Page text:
Bug Out Bags; Why!

Over the last few years I have read many articles and opinions published to various mediums. I have also listened to as many people expound their own philosophy on the subject of Bug Out Bags, or BoBs for short. Some of these commentators are considered “experts” and some merely “interested amateurs”. A good many of them have no real experience in travelling long distances with weight on their body … and yes, I discount most recreational hikers by mentally cataloguing them in the group of “no practical experience”.  As a former Infantry Soldier-turned-Medic, from an Army modelled upon the “Light Infantry” model, I have carried quite a bit of weight over varying distances and terrain. Some of the terrain the average Infantryman is asked to negotiate would challenge all but the mountain goats in the hills or the various ape species negotiating the jungle canopy.

So, ‘BoBs’.  I quite often see people posting pictures of their load-outs asking for opinions. My opinion is invariably “that is too heavy”. I see multiple of various items like knives, water filtration and so on. The mentality or mantra being taught out there is that “two is one, one is none”. This means that if you have one knife, you will somehow manage to lose it, break it or otherwise render it unserviceable and therefore must increase the weight of your kit by having six or seven blades. This goes across the board with people expecting to lug all this weight about and we’re talking of tens of kilos. One guy bragged that his pack was 40+ kilos; when challenged about physically carrying that weight any distance responded by saying that as a kid he’d carried extra “juice boxes” a kilometre to school each day in his school bag to sell them at a dollar profit so he knew all about carrying heavy packs. I say, Good luck with that one sunshine!

Let me make this simple. The biggest killer in a survival/bug-out situation will be fatigue and folks, let me tell you, a 5kg load will feel like 15kg by the time you have managed to walk 5 kilometres. When was the last time any of you, the readers, walked any more than 1000mtrs (that is 1 kilometre) in one go? I know that a lot of my readers will be former military and good proportion of them, Grunts (Infantry) so you guys and girls may “proceed directly to go and collect $200”.

Of the rest of my readers, if you have a serious survival/prepper bent, well then, let me give you a solid piece of advice. Before you buy and load that BoB, develop a plan.

Remember the “7 P’s”!  “Prior Preparation and Planning Prevents Piss Poor Performance”.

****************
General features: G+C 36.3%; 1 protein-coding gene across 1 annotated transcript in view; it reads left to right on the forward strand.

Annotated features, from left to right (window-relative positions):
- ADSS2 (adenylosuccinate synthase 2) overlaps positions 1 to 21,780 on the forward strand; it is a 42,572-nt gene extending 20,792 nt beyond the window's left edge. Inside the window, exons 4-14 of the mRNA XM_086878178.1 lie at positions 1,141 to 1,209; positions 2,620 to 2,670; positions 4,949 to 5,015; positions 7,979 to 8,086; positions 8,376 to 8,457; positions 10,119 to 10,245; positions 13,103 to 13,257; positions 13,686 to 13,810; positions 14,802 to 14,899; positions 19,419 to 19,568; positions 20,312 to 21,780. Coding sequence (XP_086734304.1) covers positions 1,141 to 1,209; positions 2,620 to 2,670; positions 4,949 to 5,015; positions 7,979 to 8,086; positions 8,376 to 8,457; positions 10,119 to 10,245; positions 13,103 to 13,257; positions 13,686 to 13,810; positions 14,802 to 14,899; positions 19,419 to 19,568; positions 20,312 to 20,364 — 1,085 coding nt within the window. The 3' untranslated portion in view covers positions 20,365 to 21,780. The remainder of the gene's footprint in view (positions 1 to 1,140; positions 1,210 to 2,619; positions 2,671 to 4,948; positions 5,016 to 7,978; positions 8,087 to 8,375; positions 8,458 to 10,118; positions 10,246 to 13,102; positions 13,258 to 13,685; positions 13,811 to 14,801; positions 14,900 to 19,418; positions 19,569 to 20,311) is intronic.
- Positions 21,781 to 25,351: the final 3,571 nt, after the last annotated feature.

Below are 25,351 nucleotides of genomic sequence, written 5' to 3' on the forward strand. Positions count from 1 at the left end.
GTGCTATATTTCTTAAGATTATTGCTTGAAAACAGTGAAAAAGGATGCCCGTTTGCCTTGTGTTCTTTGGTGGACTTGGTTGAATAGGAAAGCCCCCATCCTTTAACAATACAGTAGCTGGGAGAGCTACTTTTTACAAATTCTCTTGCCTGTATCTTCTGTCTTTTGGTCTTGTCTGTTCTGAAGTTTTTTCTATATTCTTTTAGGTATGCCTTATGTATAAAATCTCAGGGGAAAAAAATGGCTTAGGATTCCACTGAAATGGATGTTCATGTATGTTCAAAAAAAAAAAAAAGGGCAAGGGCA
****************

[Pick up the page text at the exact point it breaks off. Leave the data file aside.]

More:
Step one should be to sign up for a gym membership and tell the personal trainer that you want to focus of a healthy mix of endurance training with the weight lifting. Tell them that you want to be able to walk 40km (~25 miles) with 15kg (33lbs) on your back, a day, for several consecutive days. We in the military were trained to carry weight incrementally. I know of Grunts on operations in war zones carrying 60-70kg (132-154lbs) and I myself have carried my own body weight where I needed two of my mates to lift my pack on to my shoulders. We in the military, across all trades, trained harder than we expected to fight and so should the average survivalist/prepper.

Once your fitness starts to improve, buy a good pair of boots and multiple pairs of good socks. Educate yourself about foot maintenance. Then you can move on to try a few different packs to walk with … ask your friends to borrow packs if you need to. Put 5kg (11lbs) in them and walk 5km (3miles). See how the different ones feel. If you must buy a pack without being able to walk with it, buy a smaller pack, often referred to as a “day pack/sack” and make sure you pay good money for it. Never ever buy on the cheap. I for one do not own a BoB. If I can’t survive with what I walk around with daily (often referred to as EDC or Every Day Carry) then I am screwed and a dump truck full of gear would not really help me. Keep it light!!!!

On the mantra of “two is one” ad so on. I don’t discount it out of hand, however, I tend to look at those people with this thinking as planning to fail. They are planning to lose or break things. That is a mentality that I cannot subscribe to. If that way of thinking is so valid, why do Soldiers only get issued one of each piece of what I call “primary” kit; things like rifles, pistols, bayonets? We are issued one of each and taught how to employ it correctly, maintain it to a very high standard and most importantly, we’re taught to secure our kit against theft, loss etc. Start learning “how” to employ your gear rather than grabbing stuff off the shelf that looks the part. Make sure everything has a place on your person or in your BoB and that anything you carry has more than one use.

I will summarise by using the obligatory list. My short list of considerations on BoBs!

  1. Start with a good plan,
  2. Improve your fitness first, concentrating on endurance,
  3. Your kit starts with a good pair of boots and socks,
  4. Don’t carry a BoB, learn to survive with Every Day Carry,
  5. If you must carry a BoB, make it as small/light as possible,
  6. Develop a positive mental outlook with regard to keeping your gear S&S (Safe and Serviceable),
  7. Having a good BoB is useless without the 7 P’s and other skills such as navigation, hygiene in the field etc. and,
  8. Carry good toilet paper and a means to dig a hole deep enough to bury your excrement!


Remember, the day you need this stuff, you will be in the worst place possible to start from. It is “Murphy’s Law”. So, if you carry your gear religiously everywhere and are ready to go at a moment’s notice, then the situation will start the day you’re at the beach with the family and all you have is your bathers and a towel! Plan on starting from that point.




Here endeth the lesson!

AJ sends.